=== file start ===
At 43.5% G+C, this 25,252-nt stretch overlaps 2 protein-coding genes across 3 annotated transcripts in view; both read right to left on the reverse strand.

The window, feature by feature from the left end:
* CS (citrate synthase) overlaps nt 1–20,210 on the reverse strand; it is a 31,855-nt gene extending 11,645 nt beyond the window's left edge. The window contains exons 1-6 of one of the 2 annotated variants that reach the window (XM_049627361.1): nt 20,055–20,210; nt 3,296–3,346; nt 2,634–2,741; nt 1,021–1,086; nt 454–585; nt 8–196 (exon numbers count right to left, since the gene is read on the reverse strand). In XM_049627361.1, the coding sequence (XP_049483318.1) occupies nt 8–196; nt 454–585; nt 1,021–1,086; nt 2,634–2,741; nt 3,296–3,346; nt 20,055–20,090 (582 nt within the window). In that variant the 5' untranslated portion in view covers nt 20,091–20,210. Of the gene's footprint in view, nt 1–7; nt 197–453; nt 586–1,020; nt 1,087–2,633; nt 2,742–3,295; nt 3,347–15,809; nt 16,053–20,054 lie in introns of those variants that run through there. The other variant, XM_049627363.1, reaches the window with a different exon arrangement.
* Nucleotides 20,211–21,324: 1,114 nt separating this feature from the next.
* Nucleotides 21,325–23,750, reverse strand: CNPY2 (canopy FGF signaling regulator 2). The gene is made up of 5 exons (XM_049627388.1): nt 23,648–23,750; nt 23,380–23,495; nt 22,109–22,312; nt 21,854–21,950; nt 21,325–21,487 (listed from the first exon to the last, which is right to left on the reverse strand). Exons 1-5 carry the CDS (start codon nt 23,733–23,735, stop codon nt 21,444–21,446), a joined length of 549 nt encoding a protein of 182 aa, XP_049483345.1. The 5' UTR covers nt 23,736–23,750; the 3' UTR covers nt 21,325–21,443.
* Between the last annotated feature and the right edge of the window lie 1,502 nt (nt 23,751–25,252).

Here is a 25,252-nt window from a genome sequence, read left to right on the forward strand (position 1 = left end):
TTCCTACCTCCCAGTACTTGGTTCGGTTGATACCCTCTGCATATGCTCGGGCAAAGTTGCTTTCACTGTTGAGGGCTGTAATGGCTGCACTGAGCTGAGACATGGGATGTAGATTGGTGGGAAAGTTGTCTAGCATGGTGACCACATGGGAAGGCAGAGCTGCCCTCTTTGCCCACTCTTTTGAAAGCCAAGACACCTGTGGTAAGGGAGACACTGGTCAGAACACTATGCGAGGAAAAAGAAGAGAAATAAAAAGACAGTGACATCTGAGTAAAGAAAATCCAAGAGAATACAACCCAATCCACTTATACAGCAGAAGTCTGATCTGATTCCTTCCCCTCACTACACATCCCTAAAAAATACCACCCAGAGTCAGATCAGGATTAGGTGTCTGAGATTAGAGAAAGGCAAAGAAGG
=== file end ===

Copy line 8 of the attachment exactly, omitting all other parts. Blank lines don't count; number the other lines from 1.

TTCCTACCTCCCAGTACTTGGTTCGGTTGATACCCTCTGCATATGCTCGGGCAAAGTTGCTTTCACTGTTGAGGGCTGTAATGGCTGCACTGAGCTGAGACATGGGATGTAGATTGGTGGGAAAGTTGTCTAGCATGGTGACCACATGGGAAGGCAGAGCTGCCCTCTTTGCCCACTCTTTTGAAAGCCAAGACACCTGTGGTAAGGGAGACACTGGTCAGAACACTATGCGAGGAAAAAGAAGAGAAATAAAAAGACAGTGACATCTGAGTAAAGAAAATCCAAGAGAATACAACCCAATCCACTTATACAGCAGAAGTCTGATCTGATTCCTTCCCCTCACTACACATCCCTAAAAAATACCACCCAGAGTCAGATCAGGATTAGGTGTCTGAGATTAGAGAAAGGCAAAGAAGG